A lot has been achieved throughout the last decade as far as the issue of documentation of works of art integrating various media is concerned. The issue, however, is still a challenge for a conservator-curator. The documentation procedures are facilitated thanks to the creation of various initiatives' networks and further development of models, standards and tools as well as by the organisation of training sessions. The documentation forms that include various strategies for the protection of interdisciplinary and ephemeral works of art (reconstruction, re-enactment, emulation and reinterpretation) gradually enter the repertoire of methods used to protect world cultural heritage.

The language of Szajna's art gives full expression to this artist's total creative personality. The moment when a work of art that integrates various media is displayed again is a key test for the effectiveness of its protection strategies. This problem is followed by the issue of the presentation of an artwork in a way which includes the ideological and social context and the artist’s creative individuality.

The documentation programs developed by scientists, conservators and artists show the ways to display works of a complex nature, connected with a given space and which aim to engage the viewer. The reception and interaction of the viewer must lead first to the emotional and then the intellectual levels. Its role in fulfilling the meaning of the work leads the viewer through free interpretation. In phenomenological interpretations, the reaction of the viewer is a component element of the work. Therefore is it important that the complex and multi-componential works are each time re-installed in accordance with the original intention of the author which is expressed in the documentation. In my work as conservator and curator I wish to show the necessity of treating the work and the means of preserving its integrity in an homogeneous manner.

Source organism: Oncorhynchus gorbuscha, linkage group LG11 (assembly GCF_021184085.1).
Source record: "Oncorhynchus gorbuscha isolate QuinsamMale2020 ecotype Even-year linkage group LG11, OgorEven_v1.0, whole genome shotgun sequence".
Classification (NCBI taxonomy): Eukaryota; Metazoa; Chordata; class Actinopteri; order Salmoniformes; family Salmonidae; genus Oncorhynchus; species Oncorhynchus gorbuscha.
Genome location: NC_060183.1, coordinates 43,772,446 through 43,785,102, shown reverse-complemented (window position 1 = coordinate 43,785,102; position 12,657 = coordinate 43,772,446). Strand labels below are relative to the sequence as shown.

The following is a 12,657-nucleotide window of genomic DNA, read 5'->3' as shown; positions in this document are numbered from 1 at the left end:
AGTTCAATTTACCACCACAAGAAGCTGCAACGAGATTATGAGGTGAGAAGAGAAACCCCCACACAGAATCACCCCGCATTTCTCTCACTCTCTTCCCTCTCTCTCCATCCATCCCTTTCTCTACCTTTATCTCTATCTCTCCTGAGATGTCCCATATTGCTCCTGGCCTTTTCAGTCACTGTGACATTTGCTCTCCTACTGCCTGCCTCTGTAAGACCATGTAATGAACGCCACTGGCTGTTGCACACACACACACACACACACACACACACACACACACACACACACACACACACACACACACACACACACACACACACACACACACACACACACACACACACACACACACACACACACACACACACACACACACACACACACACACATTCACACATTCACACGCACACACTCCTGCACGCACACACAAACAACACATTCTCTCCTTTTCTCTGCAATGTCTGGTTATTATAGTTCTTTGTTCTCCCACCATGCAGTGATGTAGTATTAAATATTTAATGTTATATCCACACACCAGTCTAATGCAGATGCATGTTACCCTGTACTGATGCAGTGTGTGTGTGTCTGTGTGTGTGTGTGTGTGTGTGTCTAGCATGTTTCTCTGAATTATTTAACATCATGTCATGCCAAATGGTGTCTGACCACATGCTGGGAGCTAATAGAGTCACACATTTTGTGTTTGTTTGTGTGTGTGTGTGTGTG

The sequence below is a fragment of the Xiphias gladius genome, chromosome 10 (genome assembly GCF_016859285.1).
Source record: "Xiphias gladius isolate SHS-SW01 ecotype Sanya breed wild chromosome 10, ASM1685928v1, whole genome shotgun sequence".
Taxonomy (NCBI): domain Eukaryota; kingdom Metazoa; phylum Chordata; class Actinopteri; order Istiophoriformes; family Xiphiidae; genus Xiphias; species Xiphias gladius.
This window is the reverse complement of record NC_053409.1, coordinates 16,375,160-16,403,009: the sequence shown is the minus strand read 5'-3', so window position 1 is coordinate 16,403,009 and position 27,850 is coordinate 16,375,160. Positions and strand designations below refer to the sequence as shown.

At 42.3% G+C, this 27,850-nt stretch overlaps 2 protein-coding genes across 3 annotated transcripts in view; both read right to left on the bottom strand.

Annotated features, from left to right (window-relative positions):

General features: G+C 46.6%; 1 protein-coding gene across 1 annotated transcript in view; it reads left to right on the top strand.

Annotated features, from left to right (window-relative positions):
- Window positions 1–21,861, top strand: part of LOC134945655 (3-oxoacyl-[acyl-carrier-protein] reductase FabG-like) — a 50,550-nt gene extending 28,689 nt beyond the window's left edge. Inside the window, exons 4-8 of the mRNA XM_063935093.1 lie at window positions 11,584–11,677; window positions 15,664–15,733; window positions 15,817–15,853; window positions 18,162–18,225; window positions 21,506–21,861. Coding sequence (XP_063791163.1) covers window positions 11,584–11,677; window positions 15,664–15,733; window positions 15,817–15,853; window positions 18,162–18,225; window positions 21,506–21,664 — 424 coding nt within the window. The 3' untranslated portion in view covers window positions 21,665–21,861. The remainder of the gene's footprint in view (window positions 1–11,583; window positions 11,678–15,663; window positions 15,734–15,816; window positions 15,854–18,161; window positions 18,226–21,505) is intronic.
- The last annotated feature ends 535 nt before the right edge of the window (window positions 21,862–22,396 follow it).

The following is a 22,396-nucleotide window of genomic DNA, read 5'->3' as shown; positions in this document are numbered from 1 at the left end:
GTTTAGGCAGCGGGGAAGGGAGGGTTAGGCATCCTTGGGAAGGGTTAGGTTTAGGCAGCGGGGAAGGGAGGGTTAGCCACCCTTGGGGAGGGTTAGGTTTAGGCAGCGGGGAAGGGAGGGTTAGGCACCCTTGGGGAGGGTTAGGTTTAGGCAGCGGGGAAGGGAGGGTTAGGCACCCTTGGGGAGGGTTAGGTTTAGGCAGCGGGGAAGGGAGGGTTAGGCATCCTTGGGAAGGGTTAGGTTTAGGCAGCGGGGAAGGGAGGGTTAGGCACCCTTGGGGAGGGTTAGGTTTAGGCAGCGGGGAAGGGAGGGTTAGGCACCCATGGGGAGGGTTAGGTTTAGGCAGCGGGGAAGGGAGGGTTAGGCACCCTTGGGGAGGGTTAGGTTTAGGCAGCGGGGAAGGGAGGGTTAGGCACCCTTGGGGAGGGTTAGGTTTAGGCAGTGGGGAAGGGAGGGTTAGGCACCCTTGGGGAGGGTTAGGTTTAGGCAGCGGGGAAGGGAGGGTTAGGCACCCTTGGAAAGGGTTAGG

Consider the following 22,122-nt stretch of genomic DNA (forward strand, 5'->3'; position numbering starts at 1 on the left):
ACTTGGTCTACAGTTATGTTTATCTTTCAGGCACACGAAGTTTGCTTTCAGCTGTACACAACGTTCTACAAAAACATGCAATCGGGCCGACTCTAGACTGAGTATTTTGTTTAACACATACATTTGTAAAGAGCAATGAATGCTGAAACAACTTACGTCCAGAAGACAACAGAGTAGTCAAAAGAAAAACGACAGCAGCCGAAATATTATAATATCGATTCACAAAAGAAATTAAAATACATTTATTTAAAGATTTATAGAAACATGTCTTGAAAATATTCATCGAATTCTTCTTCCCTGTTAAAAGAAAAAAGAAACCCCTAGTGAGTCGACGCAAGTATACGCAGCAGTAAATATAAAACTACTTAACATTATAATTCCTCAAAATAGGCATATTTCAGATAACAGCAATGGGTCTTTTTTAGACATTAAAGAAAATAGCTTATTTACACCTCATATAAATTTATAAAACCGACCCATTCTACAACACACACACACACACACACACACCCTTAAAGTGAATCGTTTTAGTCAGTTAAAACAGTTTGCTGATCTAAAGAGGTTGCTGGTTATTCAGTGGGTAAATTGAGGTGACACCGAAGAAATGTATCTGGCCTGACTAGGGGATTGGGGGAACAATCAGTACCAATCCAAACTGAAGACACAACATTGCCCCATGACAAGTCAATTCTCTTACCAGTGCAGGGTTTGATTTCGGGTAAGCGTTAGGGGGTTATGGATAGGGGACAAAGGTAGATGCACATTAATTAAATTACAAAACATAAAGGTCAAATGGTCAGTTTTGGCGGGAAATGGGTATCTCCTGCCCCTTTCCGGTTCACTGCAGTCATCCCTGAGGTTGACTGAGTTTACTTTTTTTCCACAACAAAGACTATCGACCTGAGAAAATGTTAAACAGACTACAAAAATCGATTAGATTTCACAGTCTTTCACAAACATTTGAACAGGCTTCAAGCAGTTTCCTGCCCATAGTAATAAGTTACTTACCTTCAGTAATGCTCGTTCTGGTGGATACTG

Natalya Kostiv
Special Features of Iconography in the Artistic Work of Juvenaly Mokrystskyy and Jerzy Nowosielski: Philosophical and Theological Aspects

This article deals with the artistic work of two iconographers: Juvenaly Mokrystskyy, a monk belonging to the Studite order who was born in Lviv, and Jerzy Nowosielski, who was born in Krakow. Both artists are vivid representatives of sacred art from the second half of the 20th century. The works of these artists are kept in many European countries and also in the USA. In particular, the iconography by J. Mokrystskyy can be found in Greek Catholic temples in England, Italy, Germany, Argentina, USA, Canada, and Ukraine. The works by J. Nowosielski are situated in Catholic and Orthodox temples in Poland, Germany, France and also in private collections.

This article deals with the interpretation of philosophical and theological themes within the icons of Juvenaly Mokrystskyy and Jerzy Nowosielski. The influence of Byzantine art which is reflected in the iconographers’ artistic individualities, is also analysed. Despite the differences, which occur in the icons of the two artists, many similar stylistic features can be found in their art. Biographic data and facts that influenced the development of the individual styles of the two artists are also considered in the article: for example the experience of visiting of the Museum named after Andrey Sheptytsky in Lviv and the events of the Second World War.

Examples of the work of the two artists are considered and in addition, the basic directions in icon painting that prevailed in the second half of the 20th century and remain relevant until now.